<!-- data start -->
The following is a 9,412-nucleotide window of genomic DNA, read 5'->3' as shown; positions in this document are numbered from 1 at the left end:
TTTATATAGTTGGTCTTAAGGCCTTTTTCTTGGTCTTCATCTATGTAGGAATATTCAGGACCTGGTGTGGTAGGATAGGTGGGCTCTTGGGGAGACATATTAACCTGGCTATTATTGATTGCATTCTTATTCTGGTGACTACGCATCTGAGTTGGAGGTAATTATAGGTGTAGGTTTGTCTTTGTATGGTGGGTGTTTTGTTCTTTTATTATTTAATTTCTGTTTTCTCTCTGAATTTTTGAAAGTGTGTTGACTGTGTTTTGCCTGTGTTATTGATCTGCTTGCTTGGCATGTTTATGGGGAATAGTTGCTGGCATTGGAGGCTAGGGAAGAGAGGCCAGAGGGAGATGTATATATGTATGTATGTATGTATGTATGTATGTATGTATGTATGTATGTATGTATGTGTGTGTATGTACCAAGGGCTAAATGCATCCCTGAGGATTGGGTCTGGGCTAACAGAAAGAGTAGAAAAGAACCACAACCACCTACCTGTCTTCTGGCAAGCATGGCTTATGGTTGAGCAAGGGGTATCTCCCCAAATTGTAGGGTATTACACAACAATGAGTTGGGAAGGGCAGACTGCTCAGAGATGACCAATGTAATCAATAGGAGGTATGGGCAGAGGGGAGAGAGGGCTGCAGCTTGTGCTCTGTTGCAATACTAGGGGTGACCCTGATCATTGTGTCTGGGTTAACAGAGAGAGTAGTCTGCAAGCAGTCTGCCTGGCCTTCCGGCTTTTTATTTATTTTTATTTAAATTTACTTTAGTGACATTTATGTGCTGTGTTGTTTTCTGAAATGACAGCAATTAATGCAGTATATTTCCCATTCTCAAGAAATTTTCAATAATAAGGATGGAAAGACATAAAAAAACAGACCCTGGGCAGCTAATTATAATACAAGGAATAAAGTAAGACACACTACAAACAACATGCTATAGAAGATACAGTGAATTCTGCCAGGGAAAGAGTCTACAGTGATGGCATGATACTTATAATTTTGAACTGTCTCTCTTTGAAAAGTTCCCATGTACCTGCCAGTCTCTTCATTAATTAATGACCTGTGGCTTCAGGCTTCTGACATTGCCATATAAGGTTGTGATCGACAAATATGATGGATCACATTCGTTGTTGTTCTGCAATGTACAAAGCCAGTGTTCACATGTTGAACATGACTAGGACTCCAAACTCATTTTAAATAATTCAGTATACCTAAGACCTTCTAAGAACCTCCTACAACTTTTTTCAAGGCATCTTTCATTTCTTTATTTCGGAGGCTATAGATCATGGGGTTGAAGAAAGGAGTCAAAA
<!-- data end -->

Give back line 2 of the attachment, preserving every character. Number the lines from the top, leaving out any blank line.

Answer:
TTTATATAGTTGGTCTTAAGGCCTTTTTCTTGGTCTTCATCTATGTAGGAATATTCAGGACCTGGTGTGGTAGGATAGGTGGGCTCTTGGGGAGACATATTAACCTGGCTATTATTGATTGCATTCTTATTCTGGTGACTACGCATCTGAGTTGGAGGTAATTATAGGTGTAGGTTTGTCTTTGTATGGTGGGTGTTTTGTTCTTTTATTATTTAATTTCTGTTTTCTCTCTGAATTTTTGAAAGTGTGTTGACTGTGTTTTGCCTGTGTTATTGATCTGCTTGCTTGGCATGTTTATGGGGAATAGTTGCTGGCATTGGAGGCTAGGGAAGAGAGGCCAGAGGGAGATGTATATATGTATGTATGTATGTATGTATGTATGTATGTATGTATGTATGTATGTATGTGTGTGTATGTACCAAGGGCTAAATGCATCCCTGAGGATTGGGTCTGGGCTAACAGAAAGAGTAGAAAAGAACCACAACCACCTACCTGTCTTCTGGCAAGCATGGCTTATGGTTGAGCAAGGGGTATCTCCCCAAATTGTAGGGTATTACACAACAATGAGTTGGGAAGGGCAGACTGCTCAGAGATGACCAATGTAATCAATAGGAGGTATGGGCAGAGGGGAGAGAGGGCTGCAGCTTGTGCTCTGTTGCAATACTAGGGGTGACCCTGATCATTGTGTCTGGGTTAACAGAGAGAGTAGTCTGCAAGCAGTCTGCCTGGCCTTCCGGCTTTTTATTTATTTTTATTTAAATTTACTTTAGTGACATTTATGTGCTGTGTTGTTTTCTGAAATGACAGCAATTAATGCAGTATATTTCCCATTCTCAAGAAATTTTCAATAATAAGGATGGAAAGACATAAAAAAACAGACCCTGGGCAGCTAATTATAATACAAGGAATAAAGTAAGACACACTACAAACAACATGCTATAGAAGATACAGTGAATTCTGCCAGGGAAAGAGTCTACAGTGATGGCATGATACTTATAATTTTGAACTGTCTCTCTTTGAAAAGTTCCCATGTACCTGCCAGTCTCTTCATTAATTAATGACCTGTGGCTTCAGGCTTCTGACATTGCCATATAAGGTTGTGATCGACAAATATGATGGATCACATTCGTTGTTGTTCTGCAATGTACAAAGCCAGTGTTCACATGTTGAACATGACTAGGACTCCAAACTCATTTTAAATAATTCAGTATACCTAAGACCTTCTAAGAACCTCCTACAACTTTTTTCAAGGCATCTTTCATTTCTTTATTTCGGAGGCTATAGATCATGGGGTTGAAGAAAGGAGTCAAAA